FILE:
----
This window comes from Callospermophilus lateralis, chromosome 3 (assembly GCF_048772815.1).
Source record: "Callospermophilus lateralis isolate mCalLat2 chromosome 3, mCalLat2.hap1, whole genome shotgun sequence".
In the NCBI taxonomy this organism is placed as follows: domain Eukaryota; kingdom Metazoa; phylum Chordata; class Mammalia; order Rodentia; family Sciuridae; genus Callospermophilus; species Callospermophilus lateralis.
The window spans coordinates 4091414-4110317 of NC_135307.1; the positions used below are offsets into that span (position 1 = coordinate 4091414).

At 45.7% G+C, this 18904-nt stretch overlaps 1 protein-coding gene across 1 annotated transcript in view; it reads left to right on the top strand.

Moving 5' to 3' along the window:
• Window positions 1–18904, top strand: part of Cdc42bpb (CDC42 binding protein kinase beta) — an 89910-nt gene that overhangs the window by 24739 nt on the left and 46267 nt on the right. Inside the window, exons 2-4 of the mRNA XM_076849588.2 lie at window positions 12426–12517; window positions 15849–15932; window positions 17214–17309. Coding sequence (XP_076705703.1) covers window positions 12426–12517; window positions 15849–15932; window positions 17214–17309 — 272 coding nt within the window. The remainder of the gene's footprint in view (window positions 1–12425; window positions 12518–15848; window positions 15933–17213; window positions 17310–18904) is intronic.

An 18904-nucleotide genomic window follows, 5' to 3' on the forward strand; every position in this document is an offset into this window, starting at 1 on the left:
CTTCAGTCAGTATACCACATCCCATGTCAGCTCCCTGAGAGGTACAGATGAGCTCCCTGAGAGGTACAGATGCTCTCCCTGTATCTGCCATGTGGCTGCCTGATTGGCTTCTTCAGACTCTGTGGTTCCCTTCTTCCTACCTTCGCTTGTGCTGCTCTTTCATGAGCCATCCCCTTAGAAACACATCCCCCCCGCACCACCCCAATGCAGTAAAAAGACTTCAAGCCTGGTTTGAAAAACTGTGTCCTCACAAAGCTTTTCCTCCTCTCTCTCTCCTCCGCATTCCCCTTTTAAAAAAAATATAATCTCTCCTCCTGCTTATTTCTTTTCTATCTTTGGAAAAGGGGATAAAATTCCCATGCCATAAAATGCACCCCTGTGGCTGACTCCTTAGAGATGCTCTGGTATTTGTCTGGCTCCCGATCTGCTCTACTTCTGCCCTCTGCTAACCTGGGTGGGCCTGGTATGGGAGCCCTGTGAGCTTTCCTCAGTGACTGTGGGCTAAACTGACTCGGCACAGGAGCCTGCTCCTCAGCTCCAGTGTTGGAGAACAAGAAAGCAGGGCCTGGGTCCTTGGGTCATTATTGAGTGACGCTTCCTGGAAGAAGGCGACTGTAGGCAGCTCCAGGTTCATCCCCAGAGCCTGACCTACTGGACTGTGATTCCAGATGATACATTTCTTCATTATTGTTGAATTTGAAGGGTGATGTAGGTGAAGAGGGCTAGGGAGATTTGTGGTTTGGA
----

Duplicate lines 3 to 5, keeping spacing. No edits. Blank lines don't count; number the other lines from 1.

In the NCBI taxonomy this organism is placed as follows: domain Eukaryota; kingdom Metazoa; phylum Chordata; class Mammalia; order Rodentia; family Sciuridae; genus Callospermophilus; species Callospermophilus lateralis.
The window spans coordinates 4091414-4110317 of NC_135307.1; the positions used below are offsets into that span (position 1 = coordinate 4091414).

At 45.7% G+C, this 18904-nt stretch overlaps 1 protein-coding gene across 1 annotated transcript in view; it reads left to right on the top strand.